KABUL, Afghanistan -- Twin bombings at a wrestling training center in a Shiite neighborhood of Afghanistan's capital on Wednesday killed at least 20 people, including two reporters, and wounded 70, Afghan officials said. Interior Ministry spokesman Najib Danish said a suicide bomber struck at the center and then a car bomb went off nearby.
Sediqullah Tawhidi, a senior member of the Afghan journalists federation, said a reporter and a cameraman working for Tolo TV were among those killed, and that another local TV reporter was wounded. No one immediately claimed the attacks, but they bore the hallmarks of the country's affiliate of the Islamic State of Iraq and Syria, or ISIS, which has carried out a wave of deadly bombings against minority Shiites.
The Sunni extremists of ISIS view Shiites as apostates deserving of death. ISIS last, with three back-to-back explosions that left more than 40 people dead.
Gen. Daud Amin, the Kabul police chief, said at least seven police were among those wounded in the car bomb explosion. Elsewhere in Afghanistan, a roadside bomb killed a district police chief and another policeman in the northern Badghis province, according to Jamshid Shahabi, spokesman for the provincial governor.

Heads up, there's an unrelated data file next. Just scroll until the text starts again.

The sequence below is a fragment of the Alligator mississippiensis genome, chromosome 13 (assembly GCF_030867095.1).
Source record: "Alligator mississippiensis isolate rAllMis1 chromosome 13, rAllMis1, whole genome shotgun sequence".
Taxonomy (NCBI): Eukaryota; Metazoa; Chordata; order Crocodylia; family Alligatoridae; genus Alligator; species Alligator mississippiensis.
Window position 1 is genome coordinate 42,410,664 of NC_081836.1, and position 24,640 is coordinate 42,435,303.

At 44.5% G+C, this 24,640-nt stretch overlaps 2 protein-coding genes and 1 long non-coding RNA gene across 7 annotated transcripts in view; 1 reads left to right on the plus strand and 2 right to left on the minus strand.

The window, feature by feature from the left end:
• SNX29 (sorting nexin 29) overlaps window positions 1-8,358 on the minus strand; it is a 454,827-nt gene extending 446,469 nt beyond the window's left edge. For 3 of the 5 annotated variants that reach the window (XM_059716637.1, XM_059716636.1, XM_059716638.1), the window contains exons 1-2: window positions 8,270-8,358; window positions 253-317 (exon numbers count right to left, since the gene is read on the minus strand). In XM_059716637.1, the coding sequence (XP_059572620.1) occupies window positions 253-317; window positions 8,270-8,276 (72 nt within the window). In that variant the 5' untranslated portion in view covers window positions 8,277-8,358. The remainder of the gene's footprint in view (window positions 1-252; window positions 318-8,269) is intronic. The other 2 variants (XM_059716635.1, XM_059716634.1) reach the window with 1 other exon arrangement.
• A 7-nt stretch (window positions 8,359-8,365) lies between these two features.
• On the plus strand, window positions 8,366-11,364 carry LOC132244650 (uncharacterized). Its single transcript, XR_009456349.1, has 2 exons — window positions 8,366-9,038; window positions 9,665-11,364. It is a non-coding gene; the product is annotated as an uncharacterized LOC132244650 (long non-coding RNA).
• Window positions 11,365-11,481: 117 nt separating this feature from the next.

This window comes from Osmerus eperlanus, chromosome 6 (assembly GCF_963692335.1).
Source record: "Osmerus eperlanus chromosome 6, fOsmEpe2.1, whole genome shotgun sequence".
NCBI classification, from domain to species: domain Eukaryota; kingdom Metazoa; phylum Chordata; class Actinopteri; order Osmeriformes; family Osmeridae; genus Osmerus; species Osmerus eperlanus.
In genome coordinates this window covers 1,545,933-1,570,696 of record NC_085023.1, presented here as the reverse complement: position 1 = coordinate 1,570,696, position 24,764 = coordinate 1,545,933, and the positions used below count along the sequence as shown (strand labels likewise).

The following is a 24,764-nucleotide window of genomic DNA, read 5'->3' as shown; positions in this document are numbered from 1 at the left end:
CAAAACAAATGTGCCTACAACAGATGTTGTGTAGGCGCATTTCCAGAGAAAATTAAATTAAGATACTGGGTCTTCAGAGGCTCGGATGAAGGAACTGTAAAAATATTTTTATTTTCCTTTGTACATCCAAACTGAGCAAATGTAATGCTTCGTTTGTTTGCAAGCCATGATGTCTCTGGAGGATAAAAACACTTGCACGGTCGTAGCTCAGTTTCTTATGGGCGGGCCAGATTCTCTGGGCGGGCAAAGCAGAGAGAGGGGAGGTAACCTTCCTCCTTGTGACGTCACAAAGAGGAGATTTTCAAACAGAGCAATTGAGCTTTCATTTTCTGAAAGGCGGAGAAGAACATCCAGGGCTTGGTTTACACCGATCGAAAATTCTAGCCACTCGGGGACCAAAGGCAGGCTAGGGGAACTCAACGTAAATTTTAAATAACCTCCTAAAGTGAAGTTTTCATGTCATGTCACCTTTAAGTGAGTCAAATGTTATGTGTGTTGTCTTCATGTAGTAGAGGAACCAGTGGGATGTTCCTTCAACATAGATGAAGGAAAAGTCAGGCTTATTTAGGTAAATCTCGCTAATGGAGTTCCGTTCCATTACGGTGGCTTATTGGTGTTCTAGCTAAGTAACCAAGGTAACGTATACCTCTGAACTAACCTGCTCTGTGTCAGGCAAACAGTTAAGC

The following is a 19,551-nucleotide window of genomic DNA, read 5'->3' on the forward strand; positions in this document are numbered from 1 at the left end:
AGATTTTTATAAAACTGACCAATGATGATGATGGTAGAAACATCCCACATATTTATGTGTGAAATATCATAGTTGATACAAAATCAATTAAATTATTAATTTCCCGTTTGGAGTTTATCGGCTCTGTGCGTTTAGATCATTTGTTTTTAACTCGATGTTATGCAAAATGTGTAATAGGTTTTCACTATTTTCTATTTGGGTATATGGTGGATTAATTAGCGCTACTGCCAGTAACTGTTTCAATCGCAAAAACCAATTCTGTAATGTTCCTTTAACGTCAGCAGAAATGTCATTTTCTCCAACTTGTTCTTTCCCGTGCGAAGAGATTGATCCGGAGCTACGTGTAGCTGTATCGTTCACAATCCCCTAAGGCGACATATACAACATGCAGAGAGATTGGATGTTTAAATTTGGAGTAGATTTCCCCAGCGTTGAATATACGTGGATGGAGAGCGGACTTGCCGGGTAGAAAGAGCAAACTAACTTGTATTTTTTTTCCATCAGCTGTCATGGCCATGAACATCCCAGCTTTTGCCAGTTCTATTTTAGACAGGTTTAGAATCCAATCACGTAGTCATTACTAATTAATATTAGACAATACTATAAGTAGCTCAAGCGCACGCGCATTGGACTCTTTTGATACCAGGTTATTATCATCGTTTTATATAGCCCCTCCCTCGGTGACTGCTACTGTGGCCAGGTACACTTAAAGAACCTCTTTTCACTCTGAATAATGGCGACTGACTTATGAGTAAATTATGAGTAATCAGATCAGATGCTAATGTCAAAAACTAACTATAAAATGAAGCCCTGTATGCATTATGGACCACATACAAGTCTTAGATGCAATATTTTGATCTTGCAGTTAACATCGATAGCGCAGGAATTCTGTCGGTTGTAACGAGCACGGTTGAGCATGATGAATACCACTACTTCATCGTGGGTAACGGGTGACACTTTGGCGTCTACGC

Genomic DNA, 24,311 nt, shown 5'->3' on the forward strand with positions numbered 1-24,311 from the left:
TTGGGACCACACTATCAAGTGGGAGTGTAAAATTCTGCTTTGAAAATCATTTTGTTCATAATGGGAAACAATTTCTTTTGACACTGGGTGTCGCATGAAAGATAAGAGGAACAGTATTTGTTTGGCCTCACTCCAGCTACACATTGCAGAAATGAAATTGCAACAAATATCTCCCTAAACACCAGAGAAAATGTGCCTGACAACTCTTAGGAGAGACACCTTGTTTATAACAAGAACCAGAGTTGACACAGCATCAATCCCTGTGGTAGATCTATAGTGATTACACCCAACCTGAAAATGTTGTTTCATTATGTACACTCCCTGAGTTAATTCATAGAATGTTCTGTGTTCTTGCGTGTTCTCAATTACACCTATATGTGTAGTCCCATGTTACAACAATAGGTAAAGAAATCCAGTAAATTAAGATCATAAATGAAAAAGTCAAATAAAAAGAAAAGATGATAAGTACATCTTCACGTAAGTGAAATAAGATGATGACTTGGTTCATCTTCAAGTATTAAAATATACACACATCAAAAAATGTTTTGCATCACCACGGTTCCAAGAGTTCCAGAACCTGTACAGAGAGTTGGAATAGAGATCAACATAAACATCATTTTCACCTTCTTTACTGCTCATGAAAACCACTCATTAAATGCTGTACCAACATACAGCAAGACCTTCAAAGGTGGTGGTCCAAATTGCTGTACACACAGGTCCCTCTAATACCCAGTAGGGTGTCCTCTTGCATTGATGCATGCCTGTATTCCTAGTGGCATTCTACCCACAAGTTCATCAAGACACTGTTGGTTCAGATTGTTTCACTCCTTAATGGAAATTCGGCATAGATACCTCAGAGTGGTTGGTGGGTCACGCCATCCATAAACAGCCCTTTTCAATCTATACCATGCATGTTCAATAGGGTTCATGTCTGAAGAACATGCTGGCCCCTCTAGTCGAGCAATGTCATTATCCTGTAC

No one claimed the attack, but Shahabi said it was likely carried out by the Taliban, who are active in the province and frequently target security forces and government officials.
The latest violence in the Afghan capital comes about a week after ain eastern Afghanistan, Afghan and U.S. officials said. The strike in Nangarhar province killed Abu Sayeed Orakzai, a senior leader in the extremist group, according to Shah Hussain Martazawi, deputy spokesman for the Afghan presidency. He said the operation showed the government's "determination to fight terrorism."
Lt. Col. Martin O'Donnell, a spokesman for U.S. forces in Afghanistan, said American forces launched a counterterrorism strike in eastern Afghanistan on Saturday that targeted a "senior leader of a designated terrorist organization." He did not provide further details.
"These efforts target the real enemies of Afghanistan, the same enemies who threaten America," he said.
The ISIS affiliate that emerged in Afghanistan in 2014 has carried out scores of attacks targeting security forces and the country's Shiite minority. Even with U.S. and NATO support, Afghan security forces have struggled to combat ISIS and the more well-established Taliban.